When a beautiful ballerina dancer, Adriana Mena (Kendra Carelli), lands the lead role in the upcoming Nutcracker performance, she's forced to face her demons as jealousy and tension begin to provoke the supernatural.
Belladonna is a monster film based around the "Lamia" in ancient Greek Mythology. With tones of Giallo films of the past, Belladonna tells a story of a once child-eating snake, who has found a way to stay hidden in the modern world.
Sol, a charming fugitive with a robotic arm, crashes through a vast desert empire filled with deadly larger-than-life enemies on his quest for revenge. His only chance of survival is with ... See full summary »
Michael Ryan Hahn
Tristan James Butler,
Through the eyes of Angie comes a film that will make you stop and really think about sex. Angie is a prostitute, a chameleon - a butterfly. As she reveals herself, layer-by-layer, she also exposes the man who is interviewing her.
This thriller from directors Dale Fabrigar and André Gordon concerns two couples who decide to marry on the same day - readily anticipating the most joyous event of their young lives. All ... See full summary »
C. Thomas Howell,
In this final installment, the Ninjas and their friends find themselves pitted against the most evil and memorable monsters of them all - Dracula, Frankenstein, the Mummy, the Werewolf, and... See full summary »
An updated twenty-first century version of Emily Bronte's "Wuthering Heights", set in modern day Malibu, California, where the wealthy Earnshaw family adopts Heath, a troubled teenager. The... See full summary »
Esther Harrison has it good and got exactly what she wanted in life; steady income two kids and a loving husband but, when a dark figure from her past comes calling, it reveals a secret that will change everything.
M. Shawn Cunningham
Amanda DoSsa Doss,
Akilah N. Kamau
After having a stone thrown at her head, Marla learns as a child that the opposite sex can be very hurtful. Many years later she meets and falls in love with Robert. Little does she suspect that he is the stone thrower from her past.
A young woman who appears to be a zombie sits with a gun in a room full of corpses. Cara Carter describes how her father, Dr. Ben Carter, decided to bring his dead wife back from the dead. Naturally, in the process of trying out his formula he manages to create a ton of zombies. His daughter gets exposed to the drug, but it has an unusual effect on her as she retains her intelligence and emotions. Of course, the zombie plague soon starts to spread. The bites, quite naturally, are infectious. With law enforcement seemingly hopeless dumb, is there any hope of survival?Written by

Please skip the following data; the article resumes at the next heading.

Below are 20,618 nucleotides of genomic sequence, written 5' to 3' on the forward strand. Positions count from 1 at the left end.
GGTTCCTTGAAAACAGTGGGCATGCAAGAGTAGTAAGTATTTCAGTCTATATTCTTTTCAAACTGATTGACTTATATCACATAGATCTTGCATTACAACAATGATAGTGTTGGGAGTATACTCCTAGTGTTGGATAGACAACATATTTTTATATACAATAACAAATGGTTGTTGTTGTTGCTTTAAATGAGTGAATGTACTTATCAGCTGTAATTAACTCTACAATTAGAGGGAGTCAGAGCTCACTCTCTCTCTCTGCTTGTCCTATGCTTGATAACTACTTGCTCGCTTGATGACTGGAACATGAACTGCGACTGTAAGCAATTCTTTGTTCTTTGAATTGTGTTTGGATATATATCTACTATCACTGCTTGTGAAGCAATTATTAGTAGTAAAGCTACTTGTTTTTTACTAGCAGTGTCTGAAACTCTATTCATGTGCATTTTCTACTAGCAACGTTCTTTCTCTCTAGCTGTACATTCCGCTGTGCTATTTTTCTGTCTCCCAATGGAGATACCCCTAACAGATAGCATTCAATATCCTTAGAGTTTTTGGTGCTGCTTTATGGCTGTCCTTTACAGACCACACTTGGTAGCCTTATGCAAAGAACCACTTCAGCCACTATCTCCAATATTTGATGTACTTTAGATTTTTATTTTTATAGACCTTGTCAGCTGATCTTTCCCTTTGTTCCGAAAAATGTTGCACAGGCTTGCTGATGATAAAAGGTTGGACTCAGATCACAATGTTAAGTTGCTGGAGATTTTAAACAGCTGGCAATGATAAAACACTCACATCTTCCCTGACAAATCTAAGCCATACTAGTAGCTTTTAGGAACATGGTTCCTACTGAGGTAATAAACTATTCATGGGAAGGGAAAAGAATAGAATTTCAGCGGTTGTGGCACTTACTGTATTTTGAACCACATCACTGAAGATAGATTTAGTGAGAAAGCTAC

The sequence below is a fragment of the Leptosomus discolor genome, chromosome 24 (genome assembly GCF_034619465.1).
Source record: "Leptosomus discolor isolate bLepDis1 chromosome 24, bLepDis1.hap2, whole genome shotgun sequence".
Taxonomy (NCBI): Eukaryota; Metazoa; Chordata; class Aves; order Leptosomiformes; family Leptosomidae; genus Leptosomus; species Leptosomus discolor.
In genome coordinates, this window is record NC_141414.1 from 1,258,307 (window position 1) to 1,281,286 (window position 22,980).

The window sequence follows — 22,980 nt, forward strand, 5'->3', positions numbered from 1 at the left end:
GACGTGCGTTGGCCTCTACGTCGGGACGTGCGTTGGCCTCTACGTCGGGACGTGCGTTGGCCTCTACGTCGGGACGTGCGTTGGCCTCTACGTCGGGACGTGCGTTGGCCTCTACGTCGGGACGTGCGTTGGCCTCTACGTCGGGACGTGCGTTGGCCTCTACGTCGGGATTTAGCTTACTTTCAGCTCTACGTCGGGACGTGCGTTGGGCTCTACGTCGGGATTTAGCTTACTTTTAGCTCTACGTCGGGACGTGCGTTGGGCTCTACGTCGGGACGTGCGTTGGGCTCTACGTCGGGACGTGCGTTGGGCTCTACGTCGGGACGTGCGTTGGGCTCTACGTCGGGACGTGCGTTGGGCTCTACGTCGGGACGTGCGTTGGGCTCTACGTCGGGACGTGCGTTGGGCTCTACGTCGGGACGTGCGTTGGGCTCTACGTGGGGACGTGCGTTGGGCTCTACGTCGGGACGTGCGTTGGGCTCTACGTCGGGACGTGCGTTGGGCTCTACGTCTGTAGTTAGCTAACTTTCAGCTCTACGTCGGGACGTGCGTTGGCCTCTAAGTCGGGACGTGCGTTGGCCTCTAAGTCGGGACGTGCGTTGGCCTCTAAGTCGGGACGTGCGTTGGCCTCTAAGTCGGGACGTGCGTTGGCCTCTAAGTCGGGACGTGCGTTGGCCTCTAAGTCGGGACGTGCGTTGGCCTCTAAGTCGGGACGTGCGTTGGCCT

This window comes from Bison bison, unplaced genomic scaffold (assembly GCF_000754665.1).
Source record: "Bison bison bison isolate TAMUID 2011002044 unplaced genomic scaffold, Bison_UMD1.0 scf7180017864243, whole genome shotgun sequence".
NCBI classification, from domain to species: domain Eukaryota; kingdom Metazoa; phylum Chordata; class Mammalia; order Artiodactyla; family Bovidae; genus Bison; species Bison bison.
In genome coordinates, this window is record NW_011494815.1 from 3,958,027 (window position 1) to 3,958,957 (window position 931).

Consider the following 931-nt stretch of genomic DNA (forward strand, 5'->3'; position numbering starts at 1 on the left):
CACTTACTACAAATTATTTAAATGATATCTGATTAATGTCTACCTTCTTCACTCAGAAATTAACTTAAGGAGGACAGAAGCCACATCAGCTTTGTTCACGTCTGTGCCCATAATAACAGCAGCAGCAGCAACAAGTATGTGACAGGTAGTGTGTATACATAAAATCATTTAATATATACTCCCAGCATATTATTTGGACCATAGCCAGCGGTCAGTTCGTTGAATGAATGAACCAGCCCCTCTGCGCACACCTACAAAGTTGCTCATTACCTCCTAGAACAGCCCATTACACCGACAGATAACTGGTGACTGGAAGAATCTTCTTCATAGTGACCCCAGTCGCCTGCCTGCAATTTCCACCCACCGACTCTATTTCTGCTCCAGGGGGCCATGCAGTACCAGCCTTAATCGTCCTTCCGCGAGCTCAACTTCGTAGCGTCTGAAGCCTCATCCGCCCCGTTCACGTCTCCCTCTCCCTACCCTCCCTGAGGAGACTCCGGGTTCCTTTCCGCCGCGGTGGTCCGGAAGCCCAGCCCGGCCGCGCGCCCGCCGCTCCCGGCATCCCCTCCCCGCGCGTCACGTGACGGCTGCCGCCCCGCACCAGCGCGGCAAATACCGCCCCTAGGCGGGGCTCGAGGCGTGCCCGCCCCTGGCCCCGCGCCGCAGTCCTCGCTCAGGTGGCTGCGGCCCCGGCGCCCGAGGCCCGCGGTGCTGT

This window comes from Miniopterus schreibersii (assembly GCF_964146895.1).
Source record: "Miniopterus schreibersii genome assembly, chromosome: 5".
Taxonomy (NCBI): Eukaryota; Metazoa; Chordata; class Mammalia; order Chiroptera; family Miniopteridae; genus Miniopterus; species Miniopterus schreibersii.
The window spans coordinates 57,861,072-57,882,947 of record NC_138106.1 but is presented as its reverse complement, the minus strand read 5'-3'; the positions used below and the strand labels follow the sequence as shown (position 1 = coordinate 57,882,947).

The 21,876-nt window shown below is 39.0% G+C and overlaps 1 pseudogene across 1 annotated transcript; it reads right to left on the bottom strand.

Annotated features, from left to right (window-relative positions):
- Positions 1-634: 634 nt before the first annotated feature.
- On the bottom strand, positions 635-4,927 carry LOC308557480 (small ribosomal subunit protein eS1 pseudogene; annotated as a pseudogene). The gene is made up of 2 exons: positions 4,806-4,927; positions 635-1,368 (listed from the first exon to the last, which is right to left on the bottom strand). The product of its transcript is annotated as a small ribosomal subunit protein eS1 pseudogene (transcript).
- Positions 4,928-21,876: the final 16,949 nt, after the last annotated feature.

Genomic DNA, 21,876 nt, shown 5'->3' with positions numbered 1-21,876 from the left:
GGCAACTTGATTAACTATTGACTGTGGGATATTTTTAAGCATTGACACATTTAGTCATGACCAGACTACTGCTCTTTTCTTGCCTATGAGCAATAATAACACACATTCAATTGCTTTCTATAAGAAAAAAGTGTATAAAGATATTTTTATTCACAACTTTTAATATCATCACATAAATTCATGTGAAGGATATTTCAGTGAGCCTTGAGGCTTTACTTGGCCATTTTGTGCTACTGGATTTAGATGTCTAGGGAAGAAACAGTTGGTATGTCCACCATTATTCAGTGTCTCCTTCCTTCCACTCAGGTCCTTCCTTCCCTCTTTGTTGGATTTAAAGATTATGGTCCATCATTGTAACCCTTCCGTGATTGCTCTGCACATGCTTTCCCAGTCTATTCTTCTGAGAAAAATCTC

After a zombie virus takes hold a group of people try to find a cure and stay alive.
Bombshell Bloodbath is the perfect quintessential homage to the late 70s and early 80s countless churned out VHS horrors and banned video nasties. Brett Mullen and writer Sky Tilley cleverly offer a mash-up of horror ideas borrowing from the best of the worst and best of the best including Dawn of the Dead, The Beyond, The Evil Dead to name a few.
Bombshell Bloodbath is purposely all over the place with its tone harking back to the good old days of horror and grind house cinema. Moody voice overs, dramatic mad scientist, experiments with rats, tape recordings, seedy strip clubs, cabins in the wood and zombies tearing flesh and more.
The flesh eaters mostly bookend the film with the actors emulating the days of Neon Maniacs, Nightmare City and the countless horror performances alike. Samantha Mills it great as the mysterious blonde bombshell, Cara is wonderfully played by Alex Elliott in amongst the great practical effects and archetype camera angles of Italian exploitation films, like the Barbarians, Rats and Hell of the Living Dead. The music is the icing on the cake for nostalgia hounds and new fans of the old sub-genre horror with composer Matt Hill channelling the likes of Fabio Frizzi and Goblin.
Bombshell Bloodbath does what House of the Devil recreated for old school horrors, this revisits the atmosphere and execution of horror exploitation films.
If there ever was an indie love letter written to Fulci, Romero, Argento and Lenzi, it would look something like this.
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